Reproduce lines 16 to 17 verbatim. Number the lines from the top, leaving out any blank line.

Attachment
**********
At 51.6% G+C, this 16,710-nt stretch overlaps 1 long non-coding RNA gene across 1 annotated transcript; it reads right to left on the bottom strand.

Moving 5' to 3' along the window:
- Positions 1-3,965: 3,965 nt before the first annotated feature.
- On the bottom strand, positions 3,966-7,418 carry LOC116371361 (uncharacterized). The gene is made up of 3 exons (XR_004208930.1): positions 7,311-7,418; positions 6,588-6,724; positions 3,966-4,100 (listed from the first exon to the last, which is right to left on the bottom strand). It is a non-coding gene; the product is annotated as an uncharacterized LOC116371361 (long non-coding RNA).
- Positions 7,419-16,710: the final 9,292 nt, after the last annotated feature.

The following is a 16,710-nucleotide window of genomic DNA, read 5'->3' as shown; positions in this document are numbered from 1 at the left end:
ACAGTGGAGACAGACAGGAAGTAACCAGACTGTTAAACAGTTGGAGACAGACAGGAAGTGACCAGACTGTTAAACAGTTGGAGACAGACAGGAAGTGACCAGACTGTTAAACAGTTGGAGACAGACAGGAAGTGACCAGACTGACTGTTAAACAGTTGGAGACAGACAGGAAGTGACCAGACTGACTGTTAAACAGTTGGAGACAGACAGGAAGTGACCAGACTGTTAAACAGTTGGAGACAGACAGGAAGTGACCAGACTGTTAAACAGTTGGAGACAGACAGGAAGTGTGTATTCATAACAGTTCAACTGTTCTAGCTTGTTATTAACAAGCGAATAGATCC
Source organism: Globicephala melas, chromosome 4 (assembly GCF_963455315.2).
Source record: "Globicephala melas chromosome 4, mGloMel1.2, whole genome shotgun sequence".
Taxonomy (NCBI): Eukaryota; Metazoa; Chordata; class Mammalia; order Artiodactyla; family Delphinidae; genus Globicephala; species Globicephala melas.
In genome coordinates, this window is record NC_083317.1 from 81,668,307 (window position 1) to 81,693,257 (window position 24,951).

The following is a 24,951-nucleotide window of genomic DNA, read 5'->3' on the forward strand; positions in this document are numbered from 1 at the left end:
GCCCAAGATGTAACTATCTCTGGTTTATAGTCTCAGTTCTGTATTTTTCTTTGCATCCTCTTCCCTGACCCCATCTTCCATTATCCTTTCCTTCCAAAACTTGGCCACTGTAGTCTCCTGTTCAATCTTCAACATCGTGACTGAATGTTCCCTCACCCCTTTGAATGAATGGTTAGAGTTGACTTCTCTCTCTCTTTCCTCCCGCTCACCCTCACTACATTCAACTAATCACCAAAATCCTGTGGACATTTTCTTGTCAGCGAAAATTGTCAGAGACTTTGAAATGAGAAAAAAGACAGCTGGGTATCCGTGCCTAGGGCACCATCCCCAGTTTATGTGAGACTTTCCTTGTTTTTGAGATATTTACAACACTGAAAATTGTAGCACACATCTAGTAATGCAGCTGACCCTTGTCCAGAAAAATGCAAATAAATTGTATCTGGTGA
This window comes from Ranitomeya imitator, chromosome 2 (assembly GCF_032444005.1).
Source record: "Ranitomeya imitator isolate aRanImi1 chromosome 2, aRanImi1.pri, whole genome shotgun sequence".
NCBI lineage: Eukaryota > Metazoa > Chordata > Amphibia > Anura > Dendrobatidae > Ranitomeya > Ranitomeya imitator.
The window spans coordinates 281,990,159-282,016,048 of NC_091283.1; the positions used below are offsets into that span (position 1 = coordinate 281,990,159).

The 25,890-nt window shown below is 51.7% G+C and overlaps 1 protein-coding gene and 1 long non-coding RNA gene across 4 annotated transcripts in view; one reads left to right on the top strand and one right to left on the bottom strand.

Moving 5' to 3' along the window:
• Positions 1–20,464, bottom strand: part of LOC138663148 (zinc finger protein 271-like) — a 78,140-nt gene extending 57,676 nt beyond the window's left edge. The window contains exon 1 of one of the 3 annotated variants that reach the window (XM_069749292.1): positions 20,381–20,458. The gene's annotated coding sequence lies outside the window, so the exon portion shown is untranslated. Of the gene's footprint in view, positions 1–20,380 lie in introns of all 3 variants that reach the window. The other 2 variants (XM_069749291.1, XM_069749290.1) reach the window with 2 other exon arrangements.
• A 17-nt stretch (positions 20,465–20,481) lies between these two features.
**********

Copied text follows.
NCBI lineage: Eukaryota > Metazoa > Chordata > Amphibia > Anura > Dendrobatidae > Ranitomeya > Ranitomeya imitator.
The window spans coordinates 281,990,159-282,016,048 of NC_091283.1; the positions used below are offsets into that span (position 1 = coordinate 281,990,159).